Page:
This chart, which plots consumer confidence against incidences of news stories about the fiscal slope, finally shows the consumer affected by the uncertainty and fear from Congressional action (or lack thereof) tanking the economy. Since the summer, the consumer has been buoyed by a number of factors, including a recovery in housing prices and incremental improvements in the job market.

But just think about it. Every day for the last month, you pick up your paper or set your browser to read about the lack of progress here and the lack of progress there, and the dangerous consequences of inaction, and the parallel need to deal with the legacy of inherited debt. Of course, this hysteria makes no sense. The fiscal slope serves as a threat because it would reduce the deficit TOO QUICKLY, with the resultant austerity causing an economic shock. But you aren’t reading too closely, you just get the impression of some general economic panic that can only subside if a Congress that has a 9% approval rating does something responsible. And you probably don’t think that’s a very likely option.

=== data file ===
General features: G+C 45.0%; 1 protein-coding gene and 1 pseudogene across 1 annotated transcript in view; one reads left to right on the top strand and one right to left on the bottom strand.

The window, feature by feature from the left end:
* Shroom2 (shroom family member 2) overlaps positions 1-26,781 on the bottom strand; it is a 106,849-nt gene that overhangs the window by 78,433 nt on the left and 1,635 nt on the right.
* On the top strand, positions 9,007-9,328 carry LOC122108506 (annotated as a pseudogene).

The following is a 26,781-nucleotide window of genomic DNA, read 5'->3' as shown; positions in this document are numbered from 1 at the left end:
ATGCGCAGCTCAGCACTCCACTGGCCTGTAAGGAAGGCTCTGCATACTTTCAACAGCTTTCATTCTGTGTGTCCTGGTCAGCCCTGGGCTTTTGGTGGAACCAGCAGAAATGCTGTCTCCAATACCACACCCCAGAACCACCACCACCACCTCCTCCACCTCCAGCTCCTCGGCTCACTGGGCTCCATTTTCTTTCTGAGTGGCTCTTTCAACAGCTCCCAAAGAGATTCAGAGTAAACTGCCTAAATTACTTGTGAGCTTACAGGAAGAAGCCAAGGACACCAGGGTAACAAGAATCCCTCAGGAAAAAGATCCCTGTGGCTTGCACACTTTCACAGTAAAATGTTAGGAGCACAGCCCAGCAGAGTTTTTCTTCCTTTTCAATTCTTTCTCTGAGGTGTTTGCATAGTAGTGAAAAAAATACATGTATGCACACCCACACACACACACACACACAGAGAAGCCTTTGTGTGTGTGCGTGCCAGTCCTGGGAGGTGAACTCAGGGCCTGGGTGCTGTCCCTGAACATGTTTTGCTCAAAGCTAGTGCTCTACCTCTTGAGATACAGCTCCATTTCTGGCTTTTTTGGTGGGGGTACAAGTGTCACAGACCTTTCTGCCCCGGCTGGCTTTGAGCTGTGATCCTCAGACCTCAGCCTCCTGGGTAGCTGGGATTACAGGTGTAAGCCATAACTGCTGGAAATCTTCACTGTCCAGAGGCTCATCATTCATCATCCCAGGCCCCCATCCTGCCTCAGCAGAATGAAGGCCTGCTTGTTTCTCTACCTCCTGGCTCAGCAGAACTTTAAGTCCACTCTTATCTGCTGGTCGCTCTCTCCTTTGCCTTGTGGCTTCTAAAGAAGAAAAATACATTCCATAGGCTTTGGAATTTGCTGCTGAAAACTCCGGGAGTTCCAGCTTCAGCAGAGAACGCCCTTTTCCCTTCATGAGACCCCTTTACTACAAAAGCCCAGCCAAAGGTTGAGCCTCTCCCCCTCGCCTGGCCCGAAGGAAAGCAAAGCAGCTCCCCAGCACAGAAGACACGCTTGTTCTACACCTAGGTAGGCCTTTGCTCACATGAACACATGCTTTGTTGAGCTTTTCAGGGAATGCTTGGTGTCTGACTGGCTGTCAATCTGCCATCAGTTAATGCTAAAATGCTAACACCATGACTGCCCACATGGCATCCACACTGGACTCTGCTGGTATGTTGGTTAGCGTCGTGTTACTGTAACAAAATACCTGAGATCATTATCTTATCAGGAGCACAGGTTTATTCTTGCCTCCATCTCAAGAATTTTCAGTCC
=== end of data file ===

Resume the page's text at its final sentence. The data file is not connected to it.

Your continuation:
So you get depressed, because there’s some big economic event that has to do with the deficit and taxes or something coming down the pipe, and nobody seems to know how to deal with it. And as a result you start to save your cash. After all, taxes are going up, and who knows about that job your sister just got, you might have to lend her some money down the road. And this pullback means a gradually worse holiday season, and retailers will lay off a bunch of people in January anyway.

This describes a textbook drop in consumer confidence. We saw it during the debt limit deal and we’re seeing it now. The problem is that the media has described what’s actually happening so poorly that the consumer doesn’t really even know what the problem is or what they should advocate. Do they get that the “fiscal cliff” means a combination of tax increases and spending cuts that would wreck the economy? Do they have the conception of budget cuts being bad for the economy, after three years of non-stop panic about high deficits? This confusion makes it very difficult to reach a solution that works for the economy.